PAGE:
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Meet This Month’s Conscious Curator: Anna Ross

After studying fashion and realising that the industry – with its inherently wasteful model – wasn’t for her, Anna Ross decided to build a beauty brand that would allow her to indulge her passion for beauty, without compromising her values.

Kester Black was born as a sustainable, plant-based nail varnish brand, but has developed into so much more. Now a B Corp certified, internationally recognised clean beauty brand, Kester Black is setting the gold standard for high end, vegan, sustainably made cosmetics. 

Inspired by her playfully perfect approach to beauty products, business and life in general, we chose Anna as our Conscious Curator for the month of December. We’ll be publishing Anna-inspired articles throughout the month, but for now, we’re taking a deep-dive into Anna’s thoughts on home, work, nature and meditation.

TCS 

You’re based in New Zealand, but where would you say you feel most at home?

Anna

Probably here in Wanaka. I always felt really at home in New Zealand, but I went to Australia and got caught up in living “the good life”… the “I go to wine bars in the city” life. It was fun, and I’m really glad I did it because Melbourne is a beautiful city, but I just had this feeling for the last five years that I needed to come home. Every time I did come home we would fly into Queenstown, and as soon as I got off the plane I would cry. The smell of New Zealand would hit me, it’s a very unique smell in the air, and it would get to me every time.

Wanaka is thought to be a sacred place in Mauri culture. It’s the ultimate destination in New Zealand. If you live here, going on holiday or even leaving for a day trip is always a let down, because Wanaka has it all. Since we moved here in August of 2020, we’ve started spending so much time outdoors: rock climbing, swimming in the lake, skiing and hiking. You can never be bored here if you like the outdoors, and I think being in nature is so valuable, so important.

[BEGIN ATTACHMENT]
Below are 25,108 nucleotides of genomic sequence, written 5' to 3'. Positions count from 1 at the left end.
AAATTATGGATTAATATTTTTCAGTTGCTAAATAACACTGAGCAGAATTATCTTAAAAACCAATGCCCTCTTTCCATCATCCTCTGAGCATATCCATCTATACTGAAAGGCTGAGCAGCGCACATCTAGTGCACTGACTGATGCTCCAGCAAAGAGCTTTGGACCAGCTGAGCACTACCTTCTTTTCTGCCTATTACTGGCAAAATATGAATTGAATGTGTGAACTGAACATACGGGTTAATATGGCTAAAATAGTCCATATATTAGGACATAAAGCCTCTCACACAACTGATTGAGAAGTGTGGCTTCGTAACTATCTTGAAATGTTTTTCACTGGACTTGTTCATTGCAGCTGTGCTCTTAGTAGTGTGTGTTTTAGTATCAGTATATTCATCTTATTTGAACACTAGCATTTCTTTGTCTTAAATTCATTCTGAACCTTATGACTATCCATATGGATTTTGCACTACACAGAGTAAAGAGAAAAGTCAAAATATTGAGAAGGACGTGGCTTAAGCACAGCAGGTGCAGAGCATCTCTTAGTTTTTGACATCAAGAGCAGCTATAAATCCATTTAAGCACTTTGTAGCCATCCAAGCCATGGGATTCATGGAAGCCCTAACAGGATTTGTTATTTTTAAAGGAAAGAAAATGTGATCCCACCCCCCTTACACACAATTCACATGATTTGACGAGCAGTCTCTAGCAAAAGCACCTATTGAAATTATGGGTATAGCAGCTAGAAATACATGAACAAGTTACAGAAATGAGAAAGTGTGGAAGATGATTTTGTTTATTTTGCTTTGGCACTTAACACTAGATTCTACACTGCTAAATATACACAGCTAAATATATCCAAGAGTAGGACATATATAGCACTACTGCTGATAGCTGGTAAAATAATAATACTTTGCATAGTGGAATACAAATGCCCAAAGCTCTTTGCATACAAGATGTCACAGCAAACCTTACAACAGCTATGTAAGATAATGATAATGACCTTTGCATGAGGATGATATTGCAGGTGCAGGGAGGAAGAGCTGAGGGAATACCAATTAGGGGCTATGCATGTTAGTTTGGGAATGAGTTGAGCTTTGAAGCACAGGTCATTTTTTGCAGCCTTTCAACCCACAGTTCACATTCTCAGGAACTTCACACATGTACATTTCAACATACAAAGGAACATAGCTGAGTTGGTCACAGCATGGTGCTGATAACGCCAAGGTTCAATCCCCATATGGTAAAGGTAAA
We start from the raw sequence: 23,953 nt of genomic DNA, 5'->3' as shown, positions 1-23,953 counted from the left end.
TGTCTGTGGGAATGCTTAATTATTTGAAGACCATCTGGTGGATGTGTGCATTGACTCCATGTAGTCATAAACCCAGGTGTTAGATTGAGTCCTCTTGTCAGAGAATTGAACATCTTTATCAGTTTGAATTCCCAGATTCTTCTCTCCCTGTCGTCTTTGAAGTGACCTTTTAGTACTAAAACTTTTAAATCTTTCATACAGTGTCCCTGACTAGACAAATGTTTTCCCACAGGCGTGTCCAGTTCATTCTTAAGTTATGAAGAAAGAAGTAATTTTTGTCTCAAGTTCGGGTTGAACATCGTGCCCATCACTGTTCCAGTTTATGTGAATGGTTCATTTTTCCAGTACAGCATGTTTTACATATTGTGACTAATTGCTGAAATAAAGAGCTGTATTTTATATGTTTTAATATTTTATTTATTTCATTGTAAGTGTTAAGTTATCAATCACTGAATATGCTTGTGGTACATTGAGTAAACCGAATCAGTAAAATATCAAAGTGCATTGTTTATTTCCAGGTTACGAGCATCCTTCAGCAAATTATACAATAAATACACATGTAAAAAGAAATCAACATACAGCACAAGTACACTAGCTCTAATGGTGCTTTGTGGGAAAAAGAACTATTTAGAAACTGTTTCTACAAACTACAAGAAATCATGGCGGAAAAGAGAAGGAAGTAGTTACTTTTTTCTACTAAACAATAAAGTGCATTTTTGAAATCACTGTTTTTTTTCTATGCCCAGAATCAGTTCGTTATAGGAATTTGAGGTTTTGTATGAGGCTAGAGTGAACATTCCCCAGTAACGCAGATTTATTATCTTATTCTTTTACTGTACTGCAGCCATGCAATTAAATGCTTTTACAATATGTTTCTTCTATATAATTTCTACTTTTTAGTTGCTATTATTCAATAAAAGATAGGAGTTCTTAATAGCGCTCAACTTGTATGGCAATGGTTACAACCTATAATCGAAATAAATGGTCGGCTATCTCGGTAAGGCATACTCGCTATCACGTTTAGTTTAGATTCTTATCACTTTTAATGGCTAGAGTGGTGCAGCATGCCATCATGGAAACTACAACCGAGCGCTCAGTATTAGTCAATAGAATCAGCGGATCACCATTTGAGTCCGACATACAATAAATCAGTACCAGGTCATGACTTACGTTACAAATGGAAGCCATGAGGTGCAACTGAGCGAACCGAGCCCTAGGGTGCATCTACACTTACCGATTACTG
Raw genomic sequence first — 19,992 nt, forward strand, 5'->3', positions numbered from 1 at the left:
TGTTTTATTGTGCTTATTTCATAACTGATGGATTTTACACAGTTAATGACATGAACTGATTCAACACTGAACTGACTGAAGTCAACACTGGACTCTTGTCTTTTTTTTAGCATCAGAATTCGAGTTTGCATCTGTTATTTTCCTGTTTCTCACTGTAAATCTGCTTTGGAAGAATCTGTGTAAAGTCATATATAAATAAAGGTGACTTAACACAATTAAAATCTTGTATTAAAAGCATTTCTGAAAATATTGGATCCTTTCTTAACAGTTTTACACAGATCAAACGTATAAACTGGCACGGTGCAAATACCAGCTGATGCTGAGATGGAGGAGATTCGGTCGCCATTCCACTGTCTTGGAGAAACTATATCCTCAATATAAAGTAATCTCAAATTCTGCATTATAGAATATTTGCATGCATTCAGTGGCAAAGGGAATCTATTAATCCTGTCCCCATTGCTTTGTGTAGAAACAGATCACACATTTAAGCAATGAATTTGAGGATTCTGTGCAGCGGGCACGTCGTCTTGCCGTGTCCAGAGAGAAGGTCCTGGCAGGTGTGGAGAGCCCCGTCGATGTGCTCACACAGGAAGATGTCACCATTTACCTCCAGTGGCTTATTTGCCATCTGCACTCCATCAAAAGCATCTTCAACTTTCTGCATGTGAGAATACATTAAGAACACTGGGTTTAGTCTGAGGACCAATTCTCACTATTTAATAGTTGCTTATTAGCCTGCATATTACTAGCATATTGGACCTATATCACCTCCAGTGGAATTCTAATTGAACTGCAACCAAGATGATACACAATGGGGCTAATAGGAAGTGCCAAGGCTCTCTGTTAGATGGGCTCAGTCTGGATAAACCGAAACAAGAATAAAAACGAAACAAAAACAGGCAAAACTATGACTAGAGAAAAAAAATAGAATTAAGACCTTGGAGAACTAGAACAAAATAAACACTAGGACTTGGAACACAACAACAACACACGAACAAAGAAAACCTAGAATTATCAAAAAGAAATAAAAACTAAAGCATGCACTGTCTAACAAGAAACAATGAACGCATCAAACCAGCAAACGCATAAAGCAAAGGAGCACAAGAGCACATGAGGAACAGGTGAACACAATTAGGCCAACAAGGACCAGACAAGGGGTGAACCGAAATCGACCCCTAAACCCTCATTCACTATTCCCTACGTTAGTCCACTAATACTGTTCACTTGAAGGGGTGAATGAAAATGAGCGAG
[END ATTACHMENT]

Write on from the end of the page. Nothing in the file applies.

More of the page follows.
TCS

We’ve all spent a lot of time at home over the past two years, what’s your approach to space-making? 

Anna

My home has always been incredibly important to me. Even when living in small flats, I would need to have my room in perfect order, so it felt like a really cosy, nurturing space for me to come home to. 

Style wise: lots of colour, and I really like beautiful glassware, with vases filled with flowers everywhere. 

I love collecting and making furniture, it makes me wonder if I should have pursued a career in interior design or architecture, but it’s also nice to have space-making as more of a hobby. It’s all about colour and space and flowers and fun. I like to walk into a space and be struck by something beautiful, something spectacular.

TCS

A loaded question in these slightly restrictive times, but what is your relationship with travelling? Is travel something that has guided a lot of your work?

Anna

Absolutely, there is nothing better than experiencing different cultures and seeing how people are interacting overseas. When we were coming up with the concept of Kester Black, I decided to work with factories in Italy and France mainly because it meant I could visit Europe and call it a work trip.

TCS

Is there a certain place you love to revisit, or is there one place you’ve been to (even just once) which will always be your special place?

Anna

I really love the culture of Europe. I’ve been to all of the Scandinavian countries because I love their approach to design. I think Berlin is a really interesting melting pot of culture, and Nuremberg is so medieval. Travel has always influenced me, and I’ve tried to get to Europe almost every year for the last five years. I’ve been to lots of other countries around the world, but I think Europe is just incredible.  

Design is important for me because I’ve always struggled with maths, and because I’m dyslexic I had trouble with other academic subjects at school, but I’ve always been a very tactile learner. I like colour and texture and using my hands, and that’s how I ended up studying design. When I did my Yoga teacher training I was the only person who passed the spatial awareness exam, space has just always been important to me.